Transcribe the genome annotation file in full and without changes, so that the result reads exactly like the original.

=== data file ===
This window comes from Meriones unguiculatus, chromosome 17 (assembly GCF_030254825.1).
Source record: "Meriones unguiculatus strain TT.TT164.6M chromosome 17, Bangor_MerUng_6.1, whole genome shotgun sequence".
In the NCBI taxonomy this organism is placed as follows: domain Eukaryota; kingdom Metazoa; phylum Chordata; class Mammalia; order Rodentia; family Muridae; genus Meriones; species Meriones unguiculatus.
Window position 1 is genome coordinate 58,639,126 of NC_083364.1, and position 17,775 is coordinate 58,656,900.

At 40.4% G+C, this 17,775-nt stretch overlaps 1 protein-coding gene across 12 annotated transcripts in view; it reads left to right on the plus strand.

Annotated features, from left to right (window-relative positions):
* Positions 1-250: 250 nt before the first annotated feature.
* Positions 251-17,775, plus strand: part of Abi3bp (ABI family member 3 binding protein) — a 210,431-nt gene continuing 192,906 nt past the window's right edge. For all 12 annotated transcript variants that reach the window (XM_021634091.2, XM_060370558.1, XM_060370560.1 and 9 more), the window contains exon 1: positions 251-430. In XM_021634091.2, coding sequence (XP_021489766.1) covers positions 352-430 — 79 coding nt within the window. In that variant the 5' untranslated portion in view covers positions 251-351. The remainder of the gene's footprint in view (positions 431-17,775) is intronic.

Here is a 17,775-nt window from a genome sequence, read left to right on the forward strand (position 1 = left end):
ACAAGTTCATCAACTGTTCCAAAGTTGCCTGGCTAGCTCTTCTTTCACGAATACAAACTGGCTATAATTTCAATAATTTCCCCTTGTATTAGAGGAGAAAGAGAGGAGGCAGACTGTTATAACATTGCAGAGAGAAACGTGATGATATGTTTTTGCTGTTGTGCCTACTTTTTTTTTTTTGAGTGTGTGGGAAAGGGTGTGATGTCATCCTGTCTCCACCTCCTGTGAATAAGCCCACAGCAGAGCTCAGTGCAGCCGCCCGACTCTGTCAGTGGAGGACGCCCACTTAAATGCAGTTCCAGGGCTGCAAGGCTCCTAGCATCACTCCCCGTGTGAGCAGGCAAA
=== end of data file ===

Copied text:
This window comes from Meriones unguiculatus, chromosome 17 (assembly GCF_030254825.1).
Source record: "Meriones unguiculatus strain TT.TT164.6M chromosome 17, Bangor_MerUng_6.1, whole genome shotgun sequence".
In the NCBI taxonomy this organism is placed as follows: domain Eukaryota; kingdom Metazoa; phylum Chordata; class Mammalia; order Rodentia; family Muridae; genus Meriones; species Meriones unguiculatus.
Window position 1 is genome coordinate 58,639,126 of NC_083364.1, and position 17,775 is coordinate 58,656,900.

At 40.4% G+C, this 17,775-nt stretch overlaps 1 protein-coding gene across 12 annotated transcripts in view; it reads left to right on the plus strand.

Annotated features, from left to right (window-relative positions):
* Positions 1-250: 250 nt before the first annotated feature.
* Positions 251-17,775, plus strand: part of Abi3bp (ABI family member 3 binding protein) — a 210,431-nt gene continuing 192,906 nt past the window's right edge. For all 12 annotated transcript variants that reach the window (XM_021634091.2, XM_060370558.1, XM_060370560.1 and 9 more), the window contains exon 1: positions 251-430. In XM_021634091.2, coding sequence (XP_021489766.1) covers positions 352-430 — 79 coding nt within the window. In that variant the 5' untranslated portion in view covers positions 251-351. The remainder of the gene's footprint in view (positions 431-17,775) is intronic.

Here is a 17,775-nt window from a genome sequence, read left to right on the forward strand (position 1 = left end):
ACAAGTTCATCAACTGTTCCAAAGTTGCCTGGCTAGCTCTTCTTTCACGAATACAAACTGGCTATAATTTCAATAATTTCCCCTTGTATTAGAGGAGAAAGAGAGGAGGCAGACTGTTATAACATTGCAGAGAGAAACGTGATGATATGTTTTTGCTGTTGTGCCTACTTTTTTTTTTTTGAGTGTGTGGGAAAGGGTGTGATGTCATCCTGTCTCCACCTCCTGTGAATAAGCCCACAGCAGAGCTCAGTGCAGCCGCCCGACTCTGTCAGTGGAGGACGCCCACTTAAATGCAGTTCCAGGGCTGCAAGGCTCCTAGCATCACTCCCCGTGTGAGCAGGCAAA